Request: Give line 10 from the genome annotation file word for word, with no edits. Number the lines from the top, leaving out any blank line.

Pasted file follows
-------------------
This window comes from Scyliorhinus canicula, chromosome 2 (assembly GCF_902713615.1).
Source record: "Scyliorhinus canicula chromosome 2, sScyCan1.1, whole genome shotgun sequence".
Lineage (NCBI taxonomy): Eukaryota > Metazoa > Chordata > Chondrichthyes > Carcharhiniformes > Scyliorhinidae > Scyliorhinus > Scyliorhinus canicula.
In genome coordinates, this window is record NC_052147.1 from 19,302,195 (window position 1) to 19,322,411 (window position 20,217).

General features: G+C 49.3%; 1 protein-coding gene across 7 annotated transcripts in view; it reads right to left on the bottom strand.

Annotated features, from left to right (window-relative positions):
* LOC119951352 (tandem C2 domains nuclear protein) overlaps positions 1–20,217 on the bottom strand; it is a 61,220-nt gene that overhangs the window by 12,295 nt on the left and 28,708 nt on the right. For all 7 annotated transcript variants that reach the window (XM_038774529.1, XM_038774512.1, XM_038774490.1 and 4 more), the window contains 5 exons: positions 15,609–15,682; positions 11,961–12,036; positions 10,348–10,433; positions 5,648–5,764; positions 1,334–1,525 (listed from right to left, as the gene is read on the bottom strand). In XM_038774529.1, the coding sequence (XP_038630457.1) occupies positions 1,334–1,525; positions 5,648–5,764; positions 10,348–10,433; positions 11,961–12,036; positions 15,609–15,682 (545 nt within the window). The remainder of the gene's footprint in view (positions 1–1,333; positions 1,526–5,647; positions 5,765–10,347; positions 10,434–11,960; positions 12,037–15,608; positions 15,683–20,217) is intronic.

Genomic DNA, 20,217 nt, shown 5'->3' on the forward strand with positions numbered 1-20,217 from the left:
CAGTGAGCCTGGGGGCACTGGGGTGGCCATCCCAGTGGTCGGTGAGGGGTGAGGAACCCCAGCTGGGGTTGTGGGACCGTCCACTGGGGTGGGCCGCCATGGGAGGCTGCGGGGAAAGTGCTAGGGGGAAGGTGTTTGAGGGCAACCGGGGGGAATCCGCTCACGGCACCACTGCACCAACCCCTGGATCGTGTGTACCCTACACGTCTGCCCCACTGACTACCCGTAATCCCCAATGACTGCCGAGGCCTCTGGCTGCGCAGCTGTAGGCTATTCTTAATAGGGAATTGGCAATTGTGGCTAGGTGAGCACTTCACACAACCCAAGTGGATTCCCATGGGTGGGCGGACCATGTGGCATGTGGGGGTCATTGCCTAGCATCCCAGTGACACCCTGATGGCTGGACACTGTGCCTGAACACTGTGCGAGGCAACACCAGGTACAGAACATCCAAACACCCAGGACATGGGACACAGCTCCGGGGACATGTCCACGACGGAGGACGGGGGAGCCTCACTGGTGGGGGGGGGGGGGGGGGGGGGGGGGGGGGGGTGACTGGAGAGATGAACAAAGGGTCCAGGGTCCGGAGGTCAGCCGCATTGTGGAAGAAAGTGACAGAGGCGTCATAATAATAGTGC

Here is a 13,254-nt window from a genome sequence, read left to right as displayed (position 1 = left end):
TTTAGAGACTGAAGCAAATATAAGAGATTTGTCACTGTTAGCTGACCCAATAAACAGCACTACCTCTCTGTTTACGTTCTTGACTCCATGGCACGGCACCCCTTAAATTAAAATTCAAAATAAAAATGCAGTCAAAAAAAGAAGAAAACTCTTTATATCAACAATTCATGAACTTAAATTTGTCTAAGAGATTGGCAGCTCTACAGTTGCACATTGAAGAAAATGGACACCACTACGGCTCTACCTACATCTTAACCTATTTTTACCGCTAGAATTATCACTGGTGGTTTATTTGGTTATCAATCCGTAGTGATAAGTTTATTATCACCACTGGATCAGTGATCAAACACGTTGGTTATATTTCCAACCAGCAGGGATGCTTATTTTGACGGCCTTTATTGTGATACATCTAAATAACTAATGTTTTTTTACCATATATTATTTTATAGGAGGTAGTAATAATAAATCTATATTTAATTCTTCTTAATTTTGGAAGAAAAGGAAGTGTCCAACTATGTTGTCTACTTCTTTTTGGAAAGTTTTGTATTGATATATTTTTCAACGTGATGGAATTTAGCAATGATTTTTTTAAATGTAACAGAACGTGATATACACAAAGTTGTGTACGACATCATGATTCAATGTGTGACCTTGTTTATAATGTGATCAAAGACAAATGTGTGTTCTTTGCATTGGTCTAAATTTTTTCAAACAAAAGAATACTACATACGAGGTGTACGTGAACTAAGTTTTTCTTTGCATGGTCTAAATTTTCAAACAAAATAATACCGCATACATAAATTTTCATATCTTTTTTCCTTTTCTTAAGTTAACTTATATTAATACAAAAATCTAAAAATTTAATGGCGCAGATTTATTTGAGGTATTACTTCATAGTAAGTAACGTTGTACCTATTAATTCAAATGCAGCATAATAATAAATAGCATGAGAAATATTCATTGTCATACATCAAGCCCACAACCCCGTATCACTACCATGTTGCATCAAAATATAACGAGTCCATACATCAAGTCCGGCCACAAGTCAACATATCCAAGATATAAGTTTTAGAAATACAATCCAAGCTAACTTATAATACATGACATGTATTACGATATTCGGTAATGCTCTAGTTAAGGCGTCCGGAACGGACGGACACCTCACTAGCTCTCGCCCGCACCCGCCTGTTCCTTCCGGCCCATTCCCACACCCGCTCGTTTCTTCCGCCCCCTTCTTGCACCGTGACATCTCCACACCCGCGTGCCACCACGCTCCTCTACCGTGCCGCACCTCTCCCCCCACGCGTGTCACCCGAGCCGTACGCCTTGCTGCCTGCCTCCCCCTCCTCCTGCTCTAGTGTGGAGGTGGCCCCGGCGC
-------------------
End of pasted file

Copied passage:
Here is a 13,254-nt window from a genome sequence, read left to right as displayed (position 1 = left end):